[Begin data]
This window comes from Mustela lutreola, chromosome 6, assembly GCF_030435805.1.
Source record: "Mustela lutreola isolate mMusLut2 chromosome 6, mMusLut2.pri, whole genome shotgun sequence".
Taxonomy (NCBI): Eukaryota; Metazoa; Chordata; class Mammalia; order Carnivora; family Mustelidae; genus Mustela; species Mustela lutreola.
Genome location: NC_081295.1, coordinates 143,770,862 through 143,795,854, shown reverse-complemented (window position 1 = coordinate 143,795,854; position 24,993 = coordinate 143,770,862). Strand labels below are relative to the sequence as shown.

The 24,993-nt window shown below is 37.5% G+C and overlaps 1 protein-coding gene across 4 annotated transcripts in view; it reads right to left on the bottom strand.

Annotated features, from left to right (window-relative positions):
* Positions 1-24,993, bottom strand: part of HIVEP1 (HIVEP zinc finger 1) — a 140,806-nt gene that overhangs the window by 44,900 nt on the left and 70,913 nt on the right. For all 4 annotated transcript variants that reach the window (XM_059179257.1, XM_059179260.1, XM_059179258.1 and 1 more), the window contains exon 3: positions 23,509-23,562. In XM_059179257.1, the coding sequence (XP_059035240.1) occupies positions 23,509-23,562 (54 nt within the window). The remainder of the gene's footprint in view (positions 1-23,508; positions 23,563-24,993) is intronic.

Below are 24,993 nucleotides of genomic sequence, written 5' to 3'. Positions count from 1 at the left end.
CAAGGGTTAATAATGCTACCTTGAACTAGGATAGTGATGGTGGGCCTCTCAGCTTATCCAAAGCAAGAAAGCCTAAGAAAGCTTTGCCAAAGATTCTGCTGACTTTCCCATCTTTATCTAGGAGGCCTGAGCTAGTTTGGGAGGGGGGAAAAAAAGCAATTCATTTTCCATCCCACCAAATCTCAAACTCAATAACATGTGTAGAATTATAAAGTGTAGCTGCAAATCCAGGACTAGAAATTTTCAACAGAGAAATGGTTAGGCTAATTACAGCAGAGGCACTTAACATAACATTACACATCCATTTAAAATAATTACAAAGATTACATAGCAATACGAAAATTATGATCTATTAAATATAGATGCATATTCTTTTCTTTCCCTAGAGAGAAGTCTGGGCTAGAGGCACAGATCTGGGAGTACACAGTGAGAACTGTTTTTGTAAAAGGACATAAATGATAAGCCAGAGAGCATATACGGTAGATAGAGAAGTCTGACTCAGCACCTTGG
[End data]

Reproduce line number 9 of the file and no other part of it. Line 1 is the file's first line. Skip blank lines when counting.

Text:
CAAGGGTTAATAATGCTACCTTGAACTAGGATAGTGATGGTGGGCCTCTCAGCTTATCCAAAGCAAGAAAGCCTAAGAAAGCTTTGCCAAAGATTCTGCTGACTTTCCCATCTTTATCTAGGAGGCCTGAGCTAGTTTGGGAGGGGGGAAAAAAAGCAATTCATTTTCCATCCCACCAAATCTCAAACTCAATAACATGTGTAGAATTATAAAGTGTAGCTGCAAATCCAGGACTAGAAATTTTCAACAGAGAAATGGTTAGGCTAATTACAGCAGAGGCACTTAACATAACATTACACATCCATTTAAAATAATTACAAAGATTACATAGCAATACGAAAATTATGATCTATTAAATATAGATGCATATTCTTTTCTTTCCCTAGAGAGAAGTCTGGGCTAGAGGCACAGATCTGGGAGTACACAGTGAGAACTGTTTTTGTAAAAGGACATAAATGATAAGCCAGAGAGCATATACGGTAGATAGAGAAGTCTGACTCAGCACCTTGG